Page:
Online, BVOD Lift U.K. Ad Market


The U.K. advertising market avoided a contraction in Q2 thanks to growth in online formats and BVOD, according to the latest Advertising Association/WARC Expenditure Report.

In line with previous forecasts, the U.K. ad market grew by 1 percent in the second quarter to reach almost £9 billion ($10.9 billion). While TV was down 12.8 percent, BVOD showed a 5.6 percent increase.

For the year, AA/WARC projects total adspend will be up 2.6 percent to £35.6 billion ($43.2 billion), with TV down 5.8 percent but BVOD up 16.1 percent. Sporting events such as the FIFA Women’s World Cup and the Rugby World Cup, plus the return of Big Brother to ITV and the success of the Barbie and Oppenheimer films, are expected to lift the market despite the economic headwinds.

Looking ahead to 2024, AA/WARC anticipates a gain of almost 4 percent to reach £37 billion ($44.9 billion).

Stephen Woodford, CEO of the Advertising Association, noted: “Advertising continues to show itself as a weather vane for the U.K. economy, with the advertising market expected to grow slightly more than the economy, with both barely in positive figures. Looking ahead to 2024, we expect to see more channels experience growth again, as the ad market grows to £37 billion for the year. As we anticipate the General Election next year, the Advertising Association will continue to demonstrate advertising’s contribution to a strong economy, not least that brands that continue to invest in advertising during a downturn are more likely to post better returns when emerging from tough conditions.”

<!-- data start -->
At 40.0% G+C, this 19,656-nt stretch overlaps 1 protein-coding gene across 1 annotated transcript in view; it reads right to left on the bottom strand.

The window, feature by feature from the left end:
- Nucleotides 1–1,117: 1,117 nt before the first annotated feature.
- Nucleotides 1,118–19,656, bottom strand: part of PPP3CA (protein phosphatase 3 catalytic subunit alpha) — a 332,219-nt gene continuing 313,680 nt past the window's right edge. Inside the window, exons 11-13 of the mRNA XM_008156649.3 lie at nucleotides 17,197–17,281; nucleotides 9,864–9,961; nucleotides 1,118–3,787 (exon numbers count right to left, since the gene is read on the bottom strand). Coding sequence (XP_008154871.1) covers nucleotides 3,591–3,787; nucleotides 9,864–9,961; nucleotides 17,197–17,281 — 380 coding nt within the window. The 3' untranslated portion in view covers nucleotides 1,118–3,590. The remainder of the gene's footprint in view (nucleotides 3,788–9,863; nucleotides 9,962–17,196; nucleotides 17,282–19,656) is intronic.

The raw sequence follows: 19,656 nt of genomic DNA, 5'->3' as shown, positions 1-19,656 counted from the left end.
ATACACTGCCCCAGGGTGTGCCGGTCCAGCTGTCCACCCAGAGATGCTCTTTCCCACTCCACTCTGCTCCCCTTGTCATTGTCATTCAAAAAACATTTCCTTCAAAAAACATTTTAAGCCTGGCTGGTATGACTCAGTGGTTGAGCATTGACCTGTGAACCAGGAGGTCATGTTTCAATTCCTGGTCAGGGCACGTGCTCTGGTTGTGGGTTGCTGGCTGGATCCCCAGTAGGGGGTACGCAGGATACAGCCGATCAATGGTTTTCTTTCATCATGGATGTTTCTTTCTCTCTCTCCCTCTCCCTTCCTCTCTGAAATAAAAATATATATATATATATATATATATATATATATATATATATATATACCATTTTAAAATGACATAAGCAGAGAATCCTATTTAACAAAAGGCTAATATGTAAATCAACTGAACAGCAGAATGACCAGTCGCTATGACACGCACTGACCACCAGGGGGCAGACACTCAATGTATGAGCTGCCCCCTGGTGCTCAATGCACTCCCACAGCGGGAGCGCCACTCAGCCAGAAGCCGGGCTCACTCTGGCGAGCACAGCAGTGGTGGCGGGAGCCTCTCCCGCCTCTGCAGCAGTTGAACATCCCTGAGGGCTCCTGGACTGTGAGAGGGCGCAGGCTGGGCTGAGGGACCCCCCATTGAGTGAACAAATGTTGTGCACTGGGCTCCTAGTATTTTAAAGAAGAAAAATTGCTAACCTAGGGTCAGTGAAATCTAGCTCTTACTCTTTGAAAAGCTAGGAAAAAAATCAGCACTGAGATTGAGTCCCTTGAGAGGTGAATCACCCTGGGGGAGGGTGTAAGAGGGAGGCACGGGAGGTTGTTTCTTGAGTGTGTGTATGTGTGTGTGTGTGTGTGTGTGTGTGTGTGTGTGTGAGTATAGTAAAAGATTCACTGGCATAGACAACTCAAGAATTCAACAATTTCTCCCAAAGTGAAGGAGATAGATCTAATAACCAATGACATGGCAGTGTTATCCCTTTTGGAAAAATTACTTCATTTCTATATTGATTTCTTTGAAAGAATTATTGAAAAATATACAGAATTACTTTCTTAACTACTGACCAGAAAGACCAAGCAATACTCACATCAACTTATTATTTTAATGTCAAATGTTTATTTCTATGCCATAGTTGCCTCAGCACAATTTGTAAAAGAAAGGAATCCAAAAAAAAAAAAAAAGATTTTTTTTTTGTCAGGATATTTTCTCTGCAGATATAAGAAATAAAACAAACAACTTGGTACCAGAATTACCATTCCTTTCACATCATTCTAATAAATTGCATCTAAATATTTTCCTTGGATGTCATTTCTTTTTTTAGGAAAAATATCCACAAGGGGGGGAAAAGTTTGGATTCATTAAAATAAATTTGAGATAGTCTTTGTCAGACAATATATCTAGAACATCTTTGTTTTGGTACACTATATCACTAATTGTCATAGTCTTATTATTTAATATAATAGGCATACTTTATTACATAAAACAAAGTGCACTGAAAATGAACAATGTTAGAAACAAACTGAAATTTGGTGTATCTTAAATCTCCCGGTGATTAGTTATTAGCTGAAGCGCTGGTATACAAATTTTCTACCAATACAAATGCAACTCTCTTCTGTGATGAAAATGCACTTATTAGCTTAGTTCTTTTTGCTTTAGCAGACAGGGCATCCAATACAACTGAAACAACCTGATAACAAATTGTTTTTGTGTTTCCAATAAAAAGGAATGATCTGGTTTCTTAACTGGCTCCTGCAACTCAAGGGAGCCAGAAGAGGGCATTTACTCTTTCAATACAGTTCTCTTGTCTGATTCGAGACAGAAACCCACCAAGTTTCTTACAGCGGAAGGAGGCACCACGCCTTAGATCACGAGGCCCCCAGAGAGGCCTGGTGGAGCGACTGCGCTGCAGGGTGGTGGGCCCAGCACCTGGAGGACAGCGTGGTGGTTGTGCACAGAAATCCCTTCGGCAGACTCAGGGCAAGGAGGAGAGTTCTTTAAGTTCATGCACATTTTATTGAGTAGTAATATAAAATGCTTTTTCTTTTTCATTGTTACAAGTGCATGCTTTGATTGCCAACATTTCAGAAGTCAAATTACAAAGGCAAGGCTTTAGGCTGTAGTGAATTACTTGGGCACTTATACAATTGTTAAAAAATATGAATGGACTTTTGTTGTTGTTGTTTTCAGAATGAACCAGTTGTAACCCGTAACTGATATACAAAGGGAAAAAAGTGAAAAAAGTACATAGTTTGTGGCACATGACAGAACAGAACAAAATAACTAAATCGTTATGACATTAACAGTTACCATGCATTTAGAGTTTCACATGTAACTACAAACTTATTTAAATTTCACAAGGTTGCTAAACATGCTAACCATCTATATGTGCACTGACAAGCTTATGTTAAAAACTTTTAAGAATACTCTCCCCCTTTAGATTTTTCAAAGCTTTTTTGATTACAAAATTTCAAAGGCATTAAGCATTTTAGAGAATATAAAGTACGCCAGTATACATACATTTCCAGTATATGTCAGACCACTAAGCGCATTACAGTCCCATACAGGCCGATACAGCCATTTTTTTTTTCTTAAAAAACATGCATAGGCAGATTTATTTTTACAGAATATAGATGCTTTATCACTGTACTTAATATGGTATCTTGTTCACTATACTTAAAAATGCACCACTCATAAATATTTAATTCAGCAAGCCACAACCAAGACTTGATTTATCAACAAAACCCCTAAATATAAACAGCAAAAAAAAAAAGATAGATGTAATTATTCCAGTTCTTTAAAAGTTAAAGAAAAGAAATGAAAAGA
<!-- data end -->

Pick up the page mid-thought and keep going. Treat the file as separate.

James McDonald, director of data, intelligence and forecasting at WARC, added: “The U.K.’s economy continues to skirt with recession as households make cutbacks in the face of stubbornly high inflation, and unemployment slowly ticks upwards as activity in the private sector cools. It is therefore encouraging that, amid this backdrop, the U.K.’s advertising industry was able to grow during the first six months of 2023 and that the market is on course to be 2.6 percent larger this year overall. It should, however, be noted that this growth is concentrated in certain corners of the industry, with broadcasters and publishers bearing the brunt of an unfavorable trading climate, while digitally native platforms largely prosper.”